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Open Access Publications from the University of California

Liver fat, statin use, and incident diabetes: The Multi-Ethnic Study of Atherosclerosis.

  • Author(s): Shah, Ravi V
  • Allison, Matthew A
  • Lima, João AC
  • Bluemke, David A
  • Abbasi, Siddique A
  • Ouyang, Pamela
  • Jerosch-Herold, Michael
  • Ding, Jingzhong
  • Budoff, Matthew J
  • Murthy, Venkatesh L
  • et al.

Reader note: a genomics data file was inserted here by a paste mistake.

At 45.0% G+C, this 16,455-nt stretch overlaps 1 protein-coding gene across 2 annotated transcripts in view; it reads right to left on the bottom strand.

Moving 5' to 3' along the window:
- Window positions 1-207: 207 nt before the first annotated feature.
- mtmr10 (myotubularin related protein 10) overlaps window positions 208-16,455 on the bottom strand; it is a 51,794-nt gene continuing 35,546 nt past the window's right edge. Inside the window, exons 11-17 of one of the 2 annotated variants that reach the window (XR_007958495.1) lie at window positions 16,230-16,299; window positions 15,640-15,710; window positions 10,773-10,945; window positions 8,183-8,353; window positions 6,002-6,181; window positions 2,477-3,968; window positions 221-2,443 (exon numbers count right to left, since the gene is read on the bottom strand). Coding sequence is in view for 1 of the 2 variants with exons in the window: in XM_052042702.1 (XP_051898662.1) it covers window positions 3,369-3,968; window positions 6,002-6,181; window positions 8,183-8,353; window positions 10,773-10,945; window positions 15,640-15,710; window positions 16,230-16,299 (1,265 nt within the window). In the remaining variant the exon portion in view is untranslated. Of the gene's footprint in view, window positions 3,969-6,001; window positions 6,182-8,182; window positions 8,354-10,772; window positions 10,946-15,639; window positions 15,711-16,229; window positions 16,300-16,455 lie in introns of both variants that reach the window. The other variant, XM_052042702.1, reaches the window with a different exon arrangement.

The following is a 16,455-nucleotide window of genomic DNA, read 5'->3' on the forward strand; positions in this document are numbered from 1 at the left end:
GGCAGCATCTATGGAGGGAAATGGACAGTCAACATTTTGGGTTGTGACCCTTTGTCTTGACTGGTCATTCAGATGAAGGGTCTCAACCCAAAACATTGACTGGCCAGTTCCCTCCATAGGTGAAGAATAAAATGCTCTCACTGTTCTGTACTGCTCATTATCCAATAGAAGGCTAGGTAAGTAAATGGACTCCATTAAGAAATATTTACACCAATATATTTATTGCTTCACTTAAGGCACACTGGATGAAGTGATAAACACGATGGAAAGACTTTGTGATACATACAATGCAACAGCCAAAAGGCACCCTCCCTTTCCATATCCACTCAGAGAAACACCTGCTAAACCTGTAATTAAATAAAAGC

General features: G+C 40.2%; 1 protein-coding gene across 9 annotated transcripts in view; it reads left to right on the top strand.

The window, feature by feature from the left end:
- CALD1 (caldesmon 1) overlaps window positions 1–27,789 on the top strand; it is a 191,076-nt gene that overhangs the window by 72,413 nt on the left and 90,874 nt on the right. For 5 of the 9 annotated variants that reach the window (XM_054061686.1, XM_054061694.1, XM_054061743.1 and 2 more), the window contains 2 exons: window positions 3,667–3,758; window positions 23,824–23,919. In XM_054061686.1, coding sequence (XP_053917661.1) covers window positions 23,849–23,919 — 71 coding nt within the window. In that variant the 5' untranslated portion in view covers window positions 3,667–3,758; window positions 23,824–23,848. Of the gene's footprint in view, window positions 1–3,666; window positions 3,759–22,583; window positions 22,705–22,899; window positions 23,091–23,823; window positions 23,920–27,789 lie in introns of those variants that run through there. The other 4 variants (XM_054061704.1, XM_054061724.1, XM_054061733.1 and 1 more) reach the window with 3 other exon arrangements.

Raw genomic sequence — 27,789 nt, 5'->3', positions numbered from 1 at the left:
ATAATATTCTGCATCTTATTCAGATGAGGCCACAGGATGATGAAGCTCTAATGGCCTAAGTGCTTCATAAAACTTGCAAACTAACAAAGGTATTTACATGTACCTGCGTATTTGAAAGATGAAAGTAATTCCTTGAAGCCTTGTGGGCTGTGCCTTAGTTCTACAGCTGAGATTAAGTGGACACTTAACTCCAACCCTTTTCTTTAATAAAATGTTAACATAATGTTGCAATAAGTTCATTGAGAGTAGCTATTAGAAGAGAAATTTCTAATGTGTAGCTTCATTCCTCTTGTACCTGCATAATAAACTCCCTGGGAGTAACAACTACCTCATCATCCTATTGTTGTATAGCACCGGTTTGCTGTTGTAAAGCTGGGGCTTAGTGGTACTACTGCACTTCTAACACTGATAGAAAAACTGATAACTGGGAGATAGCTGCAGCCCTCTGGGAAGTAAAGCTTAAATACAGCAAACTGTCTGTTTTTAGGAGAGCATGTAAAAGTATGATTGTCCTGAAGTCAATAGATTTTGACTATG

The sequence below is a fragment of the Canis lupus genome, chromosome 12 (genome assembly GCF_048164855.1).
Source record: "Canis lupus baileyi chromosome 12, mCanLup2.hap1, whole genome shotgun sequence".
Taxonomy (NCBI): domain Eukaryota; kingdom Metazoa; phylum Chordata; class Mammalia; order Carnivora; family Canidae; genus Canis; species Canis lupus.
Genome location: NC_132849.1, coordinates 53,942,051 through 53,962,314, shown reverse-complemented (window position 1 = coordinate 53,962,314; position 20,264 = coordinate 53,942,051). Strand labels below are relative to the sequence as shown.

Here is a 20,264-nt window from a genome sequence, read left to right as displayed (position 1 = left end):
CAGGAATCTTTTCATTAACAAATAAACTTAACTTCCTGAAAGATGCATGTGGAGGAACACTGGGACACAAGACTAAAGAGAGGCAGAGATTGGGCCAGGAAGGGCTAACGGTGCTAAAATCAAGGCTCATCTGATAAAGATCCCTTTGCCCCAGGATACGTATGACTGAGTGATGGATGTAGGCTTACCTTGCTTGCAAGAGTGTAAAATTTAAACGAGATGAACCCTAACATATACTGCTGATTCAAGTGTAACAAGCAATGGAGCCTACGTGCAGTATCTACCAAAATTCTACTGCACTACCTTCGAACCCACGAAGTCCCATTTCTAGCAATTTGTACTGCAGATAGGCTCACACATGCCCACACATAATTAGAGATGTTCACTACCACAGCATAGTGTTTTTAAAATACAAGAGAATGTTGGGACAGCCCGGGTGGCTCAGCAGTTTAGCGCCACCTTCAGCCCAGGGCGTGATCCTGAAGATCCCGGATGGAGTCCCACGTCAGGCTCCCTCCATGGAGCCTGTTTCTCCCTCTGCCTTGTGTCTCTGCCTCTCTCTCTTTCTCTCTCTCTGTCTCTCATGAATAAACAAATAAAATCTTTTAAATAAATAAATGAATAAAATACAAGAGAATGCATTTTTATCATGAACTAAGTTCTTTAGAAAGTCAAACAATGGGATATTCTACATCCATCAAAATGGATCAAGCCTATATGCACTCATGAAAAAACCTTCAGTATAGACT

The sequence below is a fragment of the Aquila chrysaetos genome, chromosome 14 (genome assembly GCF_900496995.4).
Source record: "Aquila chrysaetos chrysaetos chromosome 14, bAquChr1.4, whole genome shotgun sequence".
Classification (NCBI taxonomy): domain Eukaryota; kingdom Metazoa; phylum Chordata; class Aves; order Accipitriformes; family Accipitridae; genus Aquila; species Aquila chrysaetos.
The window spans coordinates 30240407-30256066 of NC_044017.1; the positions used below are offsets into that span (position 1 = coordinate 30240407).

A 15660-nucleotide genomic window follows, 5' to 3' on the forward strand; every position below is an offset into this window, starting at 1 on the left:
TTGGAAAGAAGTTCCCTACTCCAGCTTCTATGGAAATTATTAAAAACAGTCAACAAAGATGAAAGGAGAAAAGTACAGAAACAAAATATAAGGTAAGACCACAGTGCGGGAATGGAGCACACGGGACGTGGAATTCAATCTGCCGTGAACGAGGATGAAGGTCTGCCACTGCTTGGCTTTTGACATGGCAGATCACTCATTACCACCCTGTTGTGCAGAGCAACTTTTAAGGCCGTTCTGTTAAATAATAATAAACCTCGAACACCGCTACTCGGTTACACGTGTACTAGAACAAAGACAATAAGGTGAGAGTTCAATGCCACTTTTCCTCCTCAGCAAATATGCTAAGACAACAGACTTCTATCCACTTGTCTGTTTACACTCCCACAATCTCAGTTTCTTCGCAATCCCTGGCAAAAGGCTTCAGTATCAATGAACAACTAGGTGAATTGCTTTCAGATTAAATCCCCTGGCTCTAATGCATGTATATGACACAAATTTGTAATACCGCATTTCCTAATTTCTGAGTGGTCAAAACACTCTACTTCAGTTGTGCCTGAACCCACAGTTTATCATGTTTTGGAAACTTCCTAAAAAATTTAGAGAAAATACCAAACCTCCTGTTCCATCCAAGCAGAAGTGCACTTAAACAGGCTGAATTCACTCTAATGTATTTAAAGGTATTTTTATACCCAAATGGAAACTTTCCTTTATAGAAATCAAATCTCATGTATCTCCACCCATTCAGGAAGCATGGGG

BACKGROUND AND AIMS:To balance competing cardiovascular benefits and metabolic risks of statins, markers of type 2 diabetes (T2D) susceptibility are needed. We sought to define a competing risk/benefit of statin therapy on T2D and cardiovascular disease (CVD) events using liver attenuation and coronary artery calcification (CAC). METHODS AND RESULTS:3153 individuals from the Multi-Ethnic Study of Atherosclerosis (MESA) without CVD, T2D/impaired fasting glucose, or baseline statin therapy had CT imaging for CAC and hepatic attenuation (hepatic steatosis). Cox models and rates of CVD and T2D were calculated to assess the role of liver attenuation in T2D and the relative risks/benefits of statins on CVD and T2D. 216 T2D cases were diagnosed at median 9.1 years follow-up. High liver fat and statin therapy were associated with diabetes (HR 2.06 [95%CI 1.52-2.79, P < 0.0001] and 2.01 [95%CI 1.46-2.77, P < 0.0001], respectively), after multivariable adjustment. With low liver fat and CAC = 0, the number needed to treat (NNT) for statin to prevent one CVD event (NNT 218) was higher than the number needed to harm (NNH) with an incident case of T2D (NNH 68). Conversely, those with CAC >100 and low liver fat were more likely to benefit from statins for CVD reduction (NNT 29) relative to T2D risk (NNH 67). Among those with CAC >100 and fatty liver, incremental reduction in CVD with statins (NNT 40) was less than incremental risk increase for T2D (NNH 24). CONCLUSIONS:Liver fat is associated with incident T2D and stratifies competing metabolic/CVD risks with statin therapy. Hepatic fat may inform T2D surveillance and lipid therapeutic strategies.

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